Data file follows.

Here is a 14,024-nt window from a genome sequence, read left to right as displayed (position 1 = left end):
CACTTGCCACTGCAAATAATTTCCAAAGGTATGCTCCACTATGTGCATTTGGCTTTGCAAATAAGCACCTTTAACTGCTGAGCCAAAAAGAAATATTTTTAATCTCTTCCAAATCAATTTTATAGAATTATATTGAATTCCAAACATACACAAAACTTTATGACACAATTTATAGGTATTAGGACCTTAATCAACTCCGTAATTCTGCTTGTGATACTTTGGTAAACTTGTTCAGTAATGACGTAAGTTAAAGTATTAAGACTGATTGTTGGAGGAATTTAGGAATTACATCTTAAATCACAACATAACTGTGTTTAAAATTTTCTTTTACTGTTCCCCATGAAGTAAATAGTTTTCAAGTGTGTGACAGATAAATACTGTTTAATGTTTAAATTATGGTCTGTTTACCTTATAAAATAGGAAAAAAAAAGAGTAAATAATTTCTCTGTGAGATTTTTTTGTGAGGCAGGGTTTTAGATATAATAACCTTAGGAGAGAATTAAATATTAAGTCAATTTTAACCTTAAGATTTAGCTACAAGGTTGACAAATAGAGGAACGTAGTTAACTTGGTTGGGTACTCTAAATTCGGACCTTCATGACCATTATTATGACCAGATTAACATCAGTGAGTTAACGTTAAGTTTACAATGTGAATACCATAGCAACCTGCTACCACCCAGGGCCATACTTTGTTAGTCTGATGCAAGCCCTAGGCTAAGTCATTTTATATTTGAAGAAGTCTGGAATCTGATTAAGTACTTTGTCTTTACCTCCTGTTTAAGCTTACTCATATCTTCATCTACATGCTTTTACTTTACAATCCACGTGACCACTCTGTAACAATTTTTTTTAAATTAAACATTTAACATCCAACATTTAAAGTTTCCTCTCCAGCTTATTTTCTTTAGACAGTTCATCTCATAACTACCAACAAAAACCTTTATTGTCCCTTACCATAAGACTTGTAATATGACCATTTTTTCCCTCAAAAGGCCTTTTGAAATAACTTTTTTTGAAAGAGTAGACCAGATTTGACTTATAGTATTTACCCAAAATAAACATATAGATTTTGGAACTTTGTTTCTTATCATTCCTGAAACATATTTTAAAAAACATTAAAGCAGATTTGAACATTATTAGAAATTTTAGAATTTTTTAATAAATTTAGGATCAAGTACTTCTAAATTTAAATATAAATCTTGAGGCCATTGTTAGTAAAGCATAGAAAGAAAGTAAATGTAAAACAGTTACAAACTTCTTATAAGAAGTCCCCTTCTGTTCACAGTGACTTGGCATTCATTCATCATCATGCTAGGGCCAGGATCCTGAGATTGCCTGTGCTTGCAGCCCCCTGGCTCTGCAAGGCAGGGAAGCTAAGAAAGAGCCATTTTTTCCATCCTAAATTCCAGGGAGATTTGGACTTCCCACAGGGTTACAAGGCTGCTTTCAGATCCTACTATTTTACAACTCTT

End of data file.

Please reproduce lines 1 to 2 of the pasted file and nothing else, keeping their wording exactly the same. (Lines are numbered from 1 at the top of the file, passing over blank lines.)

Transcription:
Here is a 14,024-nt window from a genome sequence, read left to right as displayed (position 1 = left end):
CACTTGCCACTGCAAATAATTTCCAAAGGTATGCTCCACTATGTGCATTTGGCTTTGCAAATAAGCACCTTTAACTGCTGAGCCAAAAAGAAATATTTTTAATCTCTTCCAAATCAATTTTATAGAATTATATTGAATTCCAAACATACACAAAACTTTATGACACAATTTATAGGTATTAGGACCTTAATCAACTCCGTAATTCTGCTTGTGATACTTTGGTAAACTTGTTCAGTAATGACGTAAGTTAAAGTATTAAGACTGATTGTTGGAGGAATTTAGGAATTACATCTTAAATCACAACATAACTGTGTTTAAAATTTTCTTTTACTGTTCCCCATGAAGTAAATAGTTTTCAAGTGTGTGACAGATAAATACTGTTTAATGTTTAAATTATGGTCTGTTTACCTTATAAAATAGGAAAAAAAAAGAGTAAATAATTTCTCTGTGAGATTTTTTTGTGAGGCAGGGTTTTAGATATAATAACCTTAGGAGAGAATTAAATATTAAGTCAATTTTAACCTTAAGATTTAGCTACAAGGTTGACAAATAGAGGAACGTAGTTAACTTGGTTGGGTACTCTAAATTCGGACCTTCATGACCATTATTATGACCAGATTAACATCAGTGAGTTAACGTTAAGTTTACAATGTGAATACCATAGCAACCTGCTACCACCCAGGGCCATACTTTGTTAGTCTGATGCAAGCCCTAGGCTAAGTCATTTTATATTTGAAGAAGTCTGGAATCTGATTAAGTACTTTGTCTTTACCTCCTGTTTAAGCTTACTCATATCTTCATCTACATGCTTTTACTTTACAATCCACGTGACCACTCTGTAACAATTTTTTTTAAATTAAACATTTAACATCCAACATTTAAAGTTTCCTCTCCAGCTTATTTTCTTTAGACAGTTCATCTCATAACTACCAACAAAAACCTTTATTGTCCCTTACCATAAGACTTGTAATATGACCATTTTTTCCCTCAAAAGGCCTTTTGAAATAACTTTTTTTGAAAGAGTAGACCAGATTTGACTTATAGTATTTACCCAAAATAAACATATAGATTTTGGAACTTTGTTTCTTATCATTCCTGAAACATATTTTAAAAAACATTAAAGCAGATTTGAACATTATTAGAAATTTTAGAATTTTTTAATAAATTTAGGATCAAGTACTTCTAAATTTAAATATAAATCTTGAGGCCATTGTTAGTAAAGCATAGAAAGAAAGTAAATGTAAAACAGTTACAAACTTCTTATAAGAAGTCCCCTTCTGTTCACAGTGACTTGGCATTCATTCATCATCATGCTAGGGCCAGGATCCTGAGATTGCCTGTGCTTGCAGCCCCCTGGCTCTGCAAGGCAGGGAAGCTAAGAAAGAGCCATTTTTTCCATCCTAAATTCCAGGGAGATTTGGACTTCCCACAGGGTTACAAGGCTGCTTTCAGATCCTACTATTTTACAACTCTT